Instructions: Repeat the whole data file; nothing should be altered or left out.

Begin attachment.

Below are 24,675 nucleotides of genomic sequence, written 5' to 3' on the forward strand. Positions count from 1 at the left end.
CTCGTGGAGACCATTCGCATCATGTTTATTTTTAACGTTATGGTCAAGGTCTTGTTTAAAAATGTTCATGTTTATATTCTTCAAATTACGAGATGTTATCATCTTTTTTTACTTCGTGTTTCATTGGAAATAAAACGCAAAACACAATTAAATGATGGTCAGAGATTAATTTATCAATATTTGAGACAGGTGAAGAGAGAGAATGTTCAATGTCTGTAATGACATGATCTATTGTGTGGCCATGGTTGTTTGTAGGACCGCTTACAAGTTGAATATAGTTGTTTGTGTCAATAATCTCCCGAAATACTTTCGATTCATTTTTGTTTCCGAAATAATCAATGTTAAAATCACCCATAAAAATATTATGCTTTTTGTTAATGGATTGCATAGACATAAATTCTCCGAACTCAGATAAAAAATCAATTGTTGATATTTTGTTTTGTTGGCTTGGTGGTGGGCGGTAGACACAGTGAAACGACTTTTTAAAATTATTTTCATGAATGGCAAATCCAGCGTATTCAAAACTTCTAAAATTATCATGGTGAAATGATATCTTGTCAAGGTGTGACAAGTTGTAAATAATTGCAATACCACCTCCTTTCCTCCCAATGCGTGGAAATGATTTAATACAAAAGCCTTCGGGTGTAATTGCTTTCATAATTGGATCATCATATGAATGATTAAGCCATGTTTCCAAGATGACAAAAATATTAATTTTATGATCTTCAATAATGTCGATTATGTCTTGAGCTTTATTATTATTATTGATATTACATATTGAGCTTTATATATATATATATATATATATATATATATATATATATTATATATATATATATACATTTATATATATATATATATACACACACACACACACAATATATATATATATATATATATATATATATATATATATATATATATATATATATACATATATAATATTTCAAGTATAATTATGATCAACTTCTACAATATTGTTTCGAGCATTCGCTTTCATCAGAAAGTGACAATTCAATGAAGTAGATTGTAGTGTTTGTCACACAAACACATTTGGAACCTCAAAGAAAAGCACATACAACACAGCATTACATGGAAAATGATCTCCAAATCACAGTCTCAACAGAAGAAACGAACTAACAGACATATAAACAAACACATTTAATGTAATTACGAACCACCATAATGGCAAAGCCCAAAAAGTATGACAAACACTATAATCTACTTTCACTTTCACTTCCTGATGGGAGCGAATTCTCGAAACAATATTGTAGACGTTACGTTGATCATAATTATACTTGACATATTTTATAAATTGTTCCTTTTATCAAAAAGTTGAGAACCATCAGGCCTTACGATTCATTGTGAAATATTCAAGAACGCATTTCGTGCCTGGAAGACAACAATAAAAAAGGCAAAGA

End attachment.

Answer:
Below are 24,675 nucleotides of genomic sequence, written 5' to 3' on the forward strand. Positions count from 1 at the left end.
CTCGTGGAGACCATTCGCATCATGTTTATTTTTAACGTTATGGTCAAGGTCTTGTTTAAAAATGTTCATGTTTATATTCTTCAAATTACGAGATGTTATCATCTTTTTTTACTTCGTGTTTCATTGGAAATAAAACGCAAAACACAATTAAATGATGGTCAGAGATTAATTTATCAATATTTGAGACAGGTGAAGAGAGAGAATGTTCAATGTCTGTAATGACATGATCTATTGTGTGGCCATGGTTGTTTGTAGGACCGCTTACAAGTTGAATATAGTTGTTTGTGTCAATAATCTCCCGAAATACTTTCGATTCATTTTTGTTTCCGAAATAATCAATGTTAAAATCACCCATAAAAATATTATGCTTTTTGTTAATGGATTGCATAGACATAAATTCTCCGAACTCAGATAAAAAATCAATTGTTGATATTTTGTTTTGTTGGCTTGGTGGTGGGCGGTAGACACAGTGAAACGACTTTTTAAAATTATTTTCATGAATGGCAAATCCAGCGTATTCAAAACTTCTAAAATTATCATGGTGAAATGATATCTTGTCAAGGTGTGACAAGTTGTAAATAATTGCAATACCACCTCCTTTCCTCCCAATGCGTGGAAATGATTTAATACAAAAGCCTTCGGGTGTAATTGCTTTCATAATTGGATCATCATATGAATGATTAAGCCATGTTTCCAAGATGACAAAAATATTAATTTTATGATCTTCAATAATGTCGATTATGTCTTGAGCTTTATTATTATTATTGATATTACATATTGAGCTTTATATATATATATATATATATATATATATATATATATATTATATATATATATATACATTTATATATATATATATATACACACACACACACACAATATATATATATATATATATATATATATATATATATATATATATATATATATATACATATATAATATTTCAAGTATAATTATGATCAACTTCTACAATATTGTTTCGAGCATTCGCTTTCATCAGAAAGTGACAATTCAATGAAGTAGATTGTAGTGTTTGTCACACAAACACATTTGGAACCTCAAAGAAAAGCACATACAACACAGCATTACATGGAAAATGATCTCCAAATCACAGTCTCAACAGAAGAAACGAACTAACAGACATATAAACAAACACATTTAATGTAATTACGAACCACCATAATGGCAAAGCCCAAAAAGTATGACAAACACTATAATCTACTTTCACTTTCACTTCCTGATGGGAGCGAATTCTCGAAACAATATTGTAGACGTTACGTTGATCATAATTATACTTGACATATTTTATAAATTGTTCCTTTTATCAAAAAGTTGAGAACCATCAGGCCTTACGATTCATTGTGAAATATTCAAGAACGCATTTCGTGCCTGGAAGACAACAATAAAAAAGGCAAAGA